Is Now the Time for Your Brand to Enter the Metaverse? – ReadWrite
The metaverse is getting much attention now as technologists, marketers, and pundits examine and debate what’s possible in this domain and how companies can leverage it. As a result, brands may wonder if they should create metaverse experiences now or wait and see if the metaverse lives up to the hype.
We think the decision is easier to make with an imaginative perspective on the metaverse, how it may evolve, and how your key personas, business, technology, and infrastructure can benefit from it.
The idea of the metaverse is not new, but the zeitgeist is still scouring for a universally accepted definition. There are common themes like 3D visualizations and video game-like immersive experiences.
Some even say it is the internet in 3D because dimensionality is one of its essential elements. But in a more practical sense, the metaverse is effectively the next stage of internet evolution that transpires over time instead of at the flip of a switch and will continue to unwind.
We are heading to a future of technology-enabled “superpowers” that let us go inside the internet rather than solely experiencing it through a flat screen. Instead of visiting web pages and apps for everything, we’ll frequent virtual spaces and overlay information into our everyday realities. Instead of consuming, creating, and sharing content, our virtual experiences will be the content that others engage with. Think of what that means to your brand.
Will these immersive experiences replace websites? Not likely. However, the metaverse’s lure over the flat internet does seem irresistible. The level of immersion will be a central topic for user experience designers, design agencies, and consultancies in the coming years.
Gartner expects 25% of people to spend an hour or more each in the metaverse by 2026. And at least half of US adults and teenagers are counting on the metaverse to improve their experiences shopping for beauty, travel, clothing, furniture, real estate, and workout routines. Not to mention the opportunities VR, AR and MR bring to asset management, training, analysis, and automation.
There’s a clear potential first-mover advantage for brands that start creating immersive experiences in the metaverse. Brands daring to plunge in can help define the emerging metaverse. Brands that sit out risk treading water in a metaverse defined for them instead of riding the waves.
Let’s go back to the definition of the metaverse as the next stage of the internet. Should your brand have a website? The question seems almost ridiculous today, but in the ’90s, it wasn’t a requirement. The brands that started first got more experience about what works – other brands waited to develop an internet strategy. And thus, the concept of digital transformation was born to assist the companies that didn’t embrace the world wide web.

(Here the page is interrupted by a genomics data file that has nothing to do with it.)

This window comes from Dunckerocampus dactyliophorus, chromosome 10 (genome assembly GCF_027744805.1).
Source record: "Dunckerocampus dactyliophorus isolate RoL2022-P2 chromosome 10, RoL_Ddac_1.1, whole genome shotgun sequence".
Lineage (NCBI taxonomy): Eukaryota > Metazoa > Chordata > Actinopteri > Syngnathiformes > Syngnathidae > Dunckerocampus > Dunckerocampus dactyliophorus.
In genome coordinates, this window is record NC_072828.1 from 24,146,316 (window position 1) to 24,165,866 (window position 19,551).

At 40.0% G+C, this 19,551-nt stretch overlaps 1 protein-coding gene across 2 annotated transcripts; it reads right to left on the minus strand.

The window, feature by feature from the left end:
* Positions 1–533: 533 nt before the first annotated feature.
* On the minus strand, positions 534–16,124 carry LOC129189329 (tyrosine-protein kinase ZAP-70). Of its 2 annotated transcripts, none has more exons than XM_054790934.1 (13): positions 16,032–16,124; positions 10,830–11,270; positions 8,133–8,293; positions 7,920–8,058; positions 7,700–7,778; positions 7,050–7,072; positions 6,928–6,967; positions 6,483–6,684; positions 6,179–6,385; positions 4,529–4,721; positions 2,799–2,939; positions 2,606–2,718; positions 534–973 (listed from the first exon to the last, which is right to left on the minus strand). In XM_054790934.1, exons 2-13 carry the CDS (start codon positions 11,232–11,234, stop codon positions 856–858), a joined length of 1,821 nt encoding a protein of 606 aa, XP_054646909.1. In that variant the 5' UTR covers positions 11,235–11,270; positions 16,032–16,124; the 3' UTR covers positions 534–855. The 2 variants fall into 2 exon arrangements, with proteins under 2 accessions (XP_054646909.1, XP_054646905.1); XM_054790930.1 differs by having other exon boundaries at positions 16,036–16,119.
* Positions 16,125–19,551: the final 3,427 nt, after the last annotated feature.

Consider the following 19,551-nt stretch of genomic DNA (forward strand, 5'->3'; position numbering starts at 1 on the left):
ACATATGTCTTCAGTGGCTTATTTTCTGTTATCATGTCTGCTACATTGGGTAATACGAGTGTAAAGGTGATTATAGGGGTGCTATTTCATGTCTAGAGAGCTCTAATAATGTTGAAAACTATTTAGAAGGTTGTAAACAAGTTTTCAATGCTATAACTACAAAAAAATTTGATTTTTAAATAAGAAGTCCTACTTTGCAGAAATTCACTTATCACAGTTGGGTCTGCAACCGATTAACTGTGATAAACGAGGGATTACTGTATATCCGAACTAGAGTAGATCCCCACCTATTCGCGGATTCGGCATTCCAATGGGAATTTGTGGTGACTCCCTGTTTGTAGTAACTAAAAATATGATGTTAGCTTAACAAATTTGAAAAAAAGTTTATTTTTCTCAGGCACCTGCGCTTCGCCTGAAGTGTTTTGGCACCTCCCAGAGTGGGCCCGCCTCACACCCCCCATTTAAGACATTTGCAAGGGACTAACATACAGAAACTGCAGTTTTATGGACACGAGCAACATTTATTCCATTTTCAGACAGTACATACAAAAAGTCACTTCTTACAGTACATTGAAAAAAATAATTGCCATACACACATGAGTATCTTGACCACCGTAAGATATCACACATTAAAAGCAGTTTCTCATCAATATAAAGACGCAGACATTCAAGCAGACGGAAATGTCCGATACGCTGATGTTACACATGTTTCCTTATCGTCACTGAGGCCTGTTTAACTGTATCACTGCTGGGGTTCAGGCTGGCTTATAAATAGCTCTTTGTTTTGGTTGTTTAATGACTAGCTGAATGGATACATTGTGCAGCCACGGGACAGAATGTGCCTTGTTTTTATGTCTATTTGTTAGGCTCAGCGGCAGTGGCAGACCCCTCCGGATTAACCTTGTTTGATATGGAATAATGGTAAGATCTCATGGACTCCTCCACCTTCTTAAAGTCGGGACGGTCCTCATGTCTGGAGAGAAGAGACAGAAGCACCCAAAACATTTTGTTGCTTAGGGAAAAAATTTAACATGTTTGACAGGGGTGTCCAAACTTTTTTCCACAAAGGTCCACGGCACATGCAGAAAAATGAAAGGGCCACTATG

Thinking about the metaverse in three categories can be helpful. First, there are the immersive experiences that most of us associate with it — gaming and community. Second, there’s blockchain technology, which encompasses Non-Fungible Tokens (NFTs), smart contracts, cryptocurrency wallets, and decentralized autonomous organizations (DAOs). Third, are digital-twin technology that uses 3D representations of structures as large as cities to artifacts as small as a pin. But processes can also be digitally twinned.
It’s also helpful to think about the goal for each metaverse experience. Is it to immerse consumers in brand-related moments to engage them in new ways? Or is the plan to leverage digital twin technology for exact, location-independent employee training or more responsive and efficient field service? What other use cases exist for employee, customer, and asset journeys?
Once brands know which use case they want to start with, they can develop the right metaverse to fit from consumer-facing experiences to industrial applications and everything in between. Brands should be willing to experiment with metaverse technologies. This is faster, cheaper, and less risky, given the metaverse is in its infancy and the technology is rapidly evolving.
What does a brand need to start getting some quick wins in the metaverse?
Metaverse project leaders need support and clear cross-organizational communication. For example, it’s wise to find out if other metaverse projects are planned or underway inside the company. If so, coordination will streamline tasks, prevent duplication, and generate efficiencies. Projects may also require a consultancy partner to help implement or leverage immersive technology, identify projects with fast outcomes, and develop a roadmap and metrics for success. With those steps in place, brands can embark on their journey toward metaverse maturity.
Thinking of the metaverse as the internet, but better take some of the mystique away from this unprecedented shift. However, it also compels brands to seek immersive experiences to produce. So they’re not left behind as the metaverse goes from a shiny new trend to an inevitable part of humanity’s evolution.
Featured Image Credit: Photo by Thisisengineering; Pexels; Thank you!
Mike Buob is the Vice President of Experience & Innovation at Sogeti, part of Capgemini. He has been with the Capgemini Group for over 16 years helping clients create impactful experiences for their customers. Mike has a diverse background in technology, innovation and strategy which has allowed him to play a critical role helping organizations with their transformation and innovation initiatives. He is based in Cincinnati, Ohio.
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